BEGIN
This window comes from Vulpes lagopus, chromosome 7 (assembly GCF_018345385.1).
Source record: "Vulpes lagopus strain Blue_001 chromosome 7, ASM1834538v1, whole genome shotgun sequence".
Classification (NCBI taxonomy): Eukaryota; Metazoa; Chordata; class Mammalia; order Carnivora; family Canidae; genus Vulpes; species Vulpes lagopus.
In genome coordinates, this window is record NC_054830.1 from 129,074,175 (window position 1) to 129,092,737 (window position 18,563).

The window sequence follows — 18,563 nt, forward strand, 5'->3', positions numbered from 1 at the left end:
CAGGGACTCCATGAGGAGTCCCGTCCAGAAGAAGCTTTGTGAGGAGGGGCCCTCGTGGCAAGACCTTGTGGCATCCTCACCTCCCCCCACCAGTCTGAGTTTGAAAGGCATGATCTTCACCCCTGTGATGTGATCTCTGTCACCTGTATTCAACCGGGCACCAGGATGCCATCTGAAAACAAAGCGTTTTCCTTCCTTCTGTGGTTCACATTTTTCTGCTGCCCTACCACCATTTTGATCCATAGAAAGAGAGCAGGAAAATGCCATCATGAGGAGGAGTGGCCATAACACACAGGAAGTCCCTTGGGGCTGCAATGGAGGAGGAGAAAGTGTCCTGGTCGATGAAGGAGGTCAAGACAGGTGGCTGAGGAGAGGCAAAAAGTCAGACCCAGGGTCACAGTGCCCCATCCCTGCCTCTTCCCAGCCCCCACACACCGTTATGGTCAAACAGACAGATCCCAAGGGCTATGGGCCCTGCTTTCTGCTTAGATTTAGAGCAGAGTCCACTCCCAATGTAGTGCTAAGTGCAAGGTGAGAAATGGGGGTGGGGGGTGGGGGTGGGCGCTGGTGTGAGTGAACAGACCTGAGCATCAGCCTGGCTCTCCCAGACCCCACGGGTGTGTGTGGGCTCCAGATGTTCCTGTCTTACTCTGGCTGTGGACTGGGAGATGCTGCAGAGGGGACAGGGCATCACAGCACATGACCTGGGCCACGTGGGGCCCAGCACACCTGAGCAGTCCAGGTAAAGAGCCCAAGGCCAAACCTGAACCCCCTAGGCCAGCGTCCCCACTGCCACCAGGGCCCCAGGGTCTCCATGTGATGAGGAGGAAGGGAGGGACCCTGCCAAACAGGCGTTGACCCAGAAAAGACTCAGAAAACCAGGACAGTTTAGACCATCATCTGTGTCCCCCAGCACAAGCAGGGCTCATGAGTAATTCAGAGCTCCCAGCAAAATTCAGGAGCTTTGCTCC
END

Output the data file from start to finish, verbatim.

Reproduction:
This window comes from Vulpes lagopus, chromosome 7 (assembly GCF_018345385.1).
Source record: "Vulpes lagopus strain Blue_001 chromosome 7, ASM1834538v1, whole genome shotgun sequence".
Classification (NCBI taxonomy): Eukaryota; Metazoa; Chordata; class Mammalia; order Carnivora; family Canidae; genus Vulpes; species Vulpes lagopus.
In genome coordinates, this window is record NC_054830.1 from 129,074,175 (window position 1) to 129,092,737 (window position 18,563).

The window sequence follows — 18,563 nt, forward strand, 5'->3', positions numbered from 1 at the left end:
CAGGGACTCCATGAGGAGTCCCGTCCAGAAGAAGCTTTGTGAGGAGGGGCCCTCGTGGCAAGACCTTGTGGCATCCTCACCTCCCCCCACCAGTCTGAGTTTGAAAGGCATGATCTTCACCCCTGTGATGTGATCTCTGTCACCTGTATTCAACCGGGCACCAGGATGCCATCTGAAAACAAAGCGTTTTCCTTCCTTCTGTGGTTCACATTTTTCTGCTGCCCTACCACCATTTTGATCCATAGAAAGAGAGCAGGAAAATGCCATCATGAGGAGGAGTGGCCATAACACACAGGAAGTCCCTTGGGGCTGCAATGGAGGAGGAGAAAGTGTCCTGGTCGATGAAGGAGGTCAAGACAGGTGGCTGAGGAGAGGCAAAAAGTCAGACCCAGGGTCACAGTGCCCCATCCCTGCCTCTTCCCAGCCCCCACACACCGTTATGGTCAAACAGACAGATCCCAAGGGCTATGGGCCCTGCTTTCTGCTTAGATTTAGAGCAGAGTCCACTCCCAATGTAGTGCTAAGTGCAAGGTGAGAAATGGGGGTGGGGGGTGGGGGTGGGCGCTGGTGTGAGTGAACAGACCTGAGCATCAGCCTGGCTCTCCCAGACCCCACGGGTGTGTGTGGGCTCCAGATGTTCCTGTCTTACTCTGGCTGTGGACTGGGAGATGCTGCAGAGGGGACAGGGCATCACAGCACATGACCTGGGCCACGTGGGGCCCAGCACACCTGAGCAGTCCAGGTAAAGAGCCCAAGGCCAAACCTGAACCCCCTAGGCCAGCGTCCCCACTGCCACCAGGGCCCCAGGGTCTCCATGTGATGAGGAGGAAGGGAGGGACCCTGCCAAACAGGCGTTGACCCAGAAAAGACTCAGAAAACCAGGACAGTTTAGACCATCATCTGTGTCCCCCAGCACAAGCAGGGCTCATGAGTAATTCAGAGCTCCCAGCAAAATTCAGGAGCTTTGCTCC